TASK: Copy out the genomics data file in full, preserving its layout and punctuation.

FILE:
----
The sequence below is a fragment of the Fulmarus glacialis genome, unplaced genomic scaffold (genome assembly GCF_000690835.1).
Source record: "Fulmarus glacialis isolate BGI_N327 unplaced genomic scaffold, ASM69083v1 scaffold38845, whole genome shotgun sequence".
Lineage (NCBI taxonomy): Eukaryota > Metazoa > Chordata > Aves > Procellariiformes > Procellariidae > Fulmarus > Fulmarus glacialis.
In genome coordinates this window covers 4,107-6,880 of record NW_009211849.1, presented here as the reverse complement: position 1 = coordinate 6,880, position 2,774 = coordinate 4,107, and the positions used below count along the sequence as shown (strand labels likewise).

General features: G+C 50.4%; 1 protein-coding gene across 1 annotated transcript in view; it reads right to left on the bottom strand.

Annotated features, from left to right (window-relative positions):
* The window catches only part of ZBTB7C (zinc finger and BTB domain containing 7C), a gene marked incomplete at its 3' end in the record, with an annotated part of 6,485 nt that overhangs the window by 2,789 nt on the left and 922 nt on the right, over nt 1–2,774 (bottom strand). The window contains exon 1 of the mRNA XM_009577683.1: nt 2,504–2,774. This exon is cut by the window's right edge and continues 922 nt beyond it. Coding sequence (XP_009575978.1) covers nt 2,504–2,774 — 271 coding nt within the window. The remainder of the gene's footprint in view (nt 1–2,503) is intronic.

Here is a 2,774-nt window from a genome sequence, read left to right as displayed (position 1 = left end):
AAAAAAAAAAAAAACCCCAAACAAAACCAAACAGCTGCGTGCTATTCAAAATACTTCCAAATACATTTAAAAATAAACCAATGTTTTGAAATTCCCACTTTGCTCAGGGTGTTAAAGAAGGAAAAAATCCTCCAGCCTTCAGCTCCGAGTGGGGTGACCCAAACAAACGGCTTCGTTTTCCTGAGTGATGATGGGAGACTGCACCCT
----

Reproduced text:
The sequence below is a fragment of the Fulmarus glacialis genome, unplaced genomic scaffold (genome assembly GCF_000690835.1).
Source record: "Fulmarus glacialis isolate BGI_N327 unplaced genomic scaffold, ASM69083v1 scaffold38845, whole genome shotgun sequence".
Lineage (NCBI taxonomy): Eukaryota > Metazoa > Chordata > Aves > Procellariiformes > Procellariidae > Fulmarus > Fulmarus glacialis.
In genome coordinates this window covers 4,107-6,880 of record NW_009211849.1, presented here as the reverse complement: position 1 = coordinate 6,880, position 2,774 = coordinate 4,107, and the positions used below count along the sequence as shown (strand labels likewise).

General features: G+C 50.4%; 1 protein-coding gene across 1 annotated transcript in view; it reads right to left on the bottom strand.

Annotated features, from left to right (window-relative positions):
* The window catches only part of ZBTB7C (zinc finger and BTB domain containing 7C), a gene marked incomplete at its 3' end in the record, with an annotated part of 6,485 nt that overhangs the window by 2,789 nt on the left and 922 nt on the right, over nt 1–2,774 (bottom strand). The window contains exon 1 of the mRNA XM_009577683.1: nt 2,504–2,774. This exon is cut by the window's right edge and continues 922 nt beyond it. Coding sequence (XP_009575978.1) covers nt 2,504–2,774 — 271 coding nt within the window. The remainder of the gene's footprint in view (nt 1–2,503) is intronic.

Here is a 2,774-nt window from a genome sequence, read left to right as displayed (position 1 = left end):
AAAAAAAAAAAAAACCCCAAACAAAACCAAACAGCTGCGTGCTATTCAAAATACTTCCAAATACATTTAAAAATAAACCAATGTTTTGAAATTCCCACTTTGCTCAGGGTGTTAAAGAAGGAAAAAATCCTCCAGCCTTCAGCTCCGAGTGGGGTGACCCAAACAAACGGCTTCGTTTTCCTGAGTGATGATGGGAGACTGCACCCT